A preliminary exploration can grant the much-needed perspective. Vastu Shastra (translated as science of architecture) is essentially a Vedic-origin framework to determine correct “setting” of structures and features, where the objective is to optimise maximum benefits of the five elements of nature, earth’s magnetic field and the rotational influence of the sun, moon and other planets surrounding the earth.


Its basic principles include the doctrine of orientation, site planning, principles of proportionate measurement of buildings, the six canons of Vedic architecture, and building aesthetics.


Vastu has numerous parallels with Feng Shui – the ancient Chinese art of placement and urban orientation. Like Feng Shui, critics consider it a pseudoscience and source of superstition, while proponents argue that most of it is about design guidelines for bringing harmony to residents with respect to space, sunlight, flow and function.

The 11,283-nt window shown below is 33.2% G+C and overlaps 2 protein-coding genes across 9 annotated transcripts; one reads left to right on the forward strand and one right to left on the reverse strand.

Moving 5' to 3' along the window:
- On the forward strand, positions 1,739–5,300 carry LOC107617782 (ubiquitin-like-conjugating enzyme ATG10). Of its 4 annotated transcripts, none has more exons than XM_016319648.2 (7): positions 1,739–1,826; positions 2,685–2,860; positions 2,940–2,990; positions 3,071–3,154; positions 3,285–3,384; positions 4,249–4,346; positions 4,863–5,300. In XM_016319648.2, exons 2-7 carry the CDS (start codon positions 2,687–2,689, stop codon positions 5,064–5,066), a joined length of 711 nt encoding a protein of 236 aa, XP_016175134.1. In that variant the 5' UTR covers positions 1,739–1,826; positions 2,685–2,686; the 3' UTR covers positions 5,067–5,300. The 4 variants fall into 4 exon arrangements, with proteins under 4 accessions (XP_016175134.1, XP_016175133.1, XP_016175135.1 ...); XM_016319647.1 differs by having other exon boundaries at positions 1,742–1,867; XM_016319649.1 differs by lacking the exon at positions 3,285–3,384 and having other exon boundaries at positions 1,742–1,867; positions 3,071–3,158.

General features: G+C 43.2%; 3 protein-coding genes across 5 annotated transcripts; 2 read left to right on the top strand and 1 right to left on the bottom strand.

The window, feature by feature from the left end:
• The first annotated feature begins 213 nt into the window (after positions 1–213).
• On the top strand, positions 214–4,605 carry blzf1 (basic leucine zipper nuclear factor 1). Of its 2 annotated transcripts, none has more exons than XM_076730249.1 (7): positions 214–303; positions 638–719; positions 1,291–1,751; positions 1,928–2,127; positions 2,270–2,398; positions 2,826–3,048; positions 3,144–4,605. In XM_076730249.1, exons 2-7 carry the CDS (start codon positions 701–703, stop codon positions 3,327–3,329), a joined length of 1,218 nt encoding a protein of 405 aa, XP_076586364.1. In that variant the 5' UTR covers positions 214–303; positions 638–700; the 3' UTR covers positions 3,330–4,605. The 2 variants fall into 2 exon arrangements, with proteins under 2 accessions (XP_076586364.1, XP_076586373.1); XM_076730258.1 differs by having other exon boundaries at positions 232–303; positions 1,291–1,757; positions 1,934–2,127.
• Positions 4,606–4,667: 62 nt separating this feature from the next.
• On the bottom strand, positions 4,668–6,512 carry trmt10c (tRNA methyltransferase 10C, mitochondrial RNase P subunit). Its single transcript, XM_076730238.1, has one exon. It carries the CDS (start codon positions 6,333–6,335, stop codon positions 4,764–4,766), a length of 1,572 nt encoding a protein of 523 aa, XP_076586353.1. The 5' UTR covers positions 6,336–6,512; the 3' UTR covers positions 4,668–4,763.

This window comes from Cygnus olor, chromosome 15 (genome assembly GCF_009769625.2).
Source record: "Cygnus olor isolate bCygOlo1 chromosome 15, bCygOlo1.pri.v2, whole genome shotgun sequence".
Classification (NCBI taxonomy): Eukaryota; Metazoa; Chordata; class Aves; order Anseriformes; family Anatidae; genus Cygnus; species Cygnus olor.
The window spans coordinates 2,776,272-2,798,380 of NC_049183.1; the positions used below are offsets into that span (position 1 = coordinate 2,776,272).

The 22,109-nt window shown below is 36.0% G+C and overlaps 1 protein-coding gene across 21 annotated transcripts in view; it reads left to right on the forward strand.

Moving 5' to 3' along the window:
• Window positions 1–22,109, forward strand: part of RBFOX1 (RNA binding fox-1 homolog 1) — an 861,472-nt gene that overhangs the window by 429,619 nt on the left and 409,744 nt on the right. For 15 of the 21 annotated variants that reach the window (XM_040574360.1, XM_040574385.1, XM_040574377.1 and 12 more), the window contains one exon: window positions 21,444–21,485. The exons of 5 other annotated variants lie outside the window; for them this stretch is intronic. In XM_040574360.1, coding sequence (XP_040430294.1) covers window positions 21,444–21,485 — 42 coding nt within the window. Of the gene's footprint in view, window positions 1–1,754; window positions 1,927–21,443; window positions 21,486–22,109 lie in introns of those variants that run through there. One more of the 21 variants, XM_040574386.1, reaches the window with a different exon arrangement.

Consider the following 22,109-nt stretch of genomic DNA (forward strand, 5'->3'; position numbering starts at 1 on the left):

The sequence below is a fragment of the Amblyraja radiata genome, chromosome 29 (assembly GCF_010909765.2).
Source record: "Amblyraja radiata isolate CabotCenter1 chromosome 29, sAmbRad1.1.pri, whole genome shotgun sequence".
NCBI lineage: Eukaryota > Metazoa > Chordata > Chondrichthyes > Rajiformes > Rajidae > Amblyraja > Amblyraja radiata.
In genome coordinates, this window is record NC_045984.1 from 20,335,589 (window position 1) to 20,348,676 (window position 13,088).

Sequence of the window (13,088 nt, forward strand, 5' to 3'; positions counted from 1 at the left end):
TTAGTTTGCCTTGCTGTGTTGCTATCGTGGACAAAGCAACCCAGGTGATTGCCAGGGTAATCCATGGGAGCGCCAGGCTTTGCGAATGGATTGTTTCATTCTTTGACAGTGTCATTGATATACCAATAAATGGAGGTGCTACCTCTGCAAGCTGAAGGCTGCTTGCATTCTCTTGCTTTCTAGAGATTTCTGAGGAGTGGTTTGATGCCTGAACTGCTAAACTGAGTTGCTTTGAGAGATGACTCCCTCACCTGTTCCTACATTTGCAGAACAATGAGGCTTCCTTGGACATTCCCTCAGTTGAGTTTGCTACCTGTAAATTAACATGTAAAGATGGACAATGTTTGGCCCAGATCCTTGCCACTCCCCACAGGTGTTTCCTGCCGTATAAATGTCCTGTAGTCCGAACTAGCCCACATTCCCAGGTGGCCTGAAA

Vastu contributes to an alternative paradigm of lifestyle solutions, giving company to other illustrious members such as ayurveda, homeopathy, astrology, chiropractic, acupuncture etc.


In the contemporary scheme of things, its utility or scientific validity is questionable. Its basis is more steeped in history, culture, and religion — something always more difficult to explain or quantify.


But many concepts prevalent in architecture mirror these subjective attributes. Balance and symmetry of plans are influenced by the so-called “Islamic” style/philosophy.


Central courtyards in traditional houses have a part functional and part cultural origin. Even the culturally agnostic British couldn’t help, but include a concoction of diverse influences in Lutyens’ Delhi — from the Buddhist stupa to decorative brackets inspired by ancient Hindu temples.


The philosophy behind any building design or planning exercise doesn’t need to have cold logic backing it. Le Corbusier compared Chandigarh’s master plan to a biological entity, the head being the capital, the city centre as the heart and so on.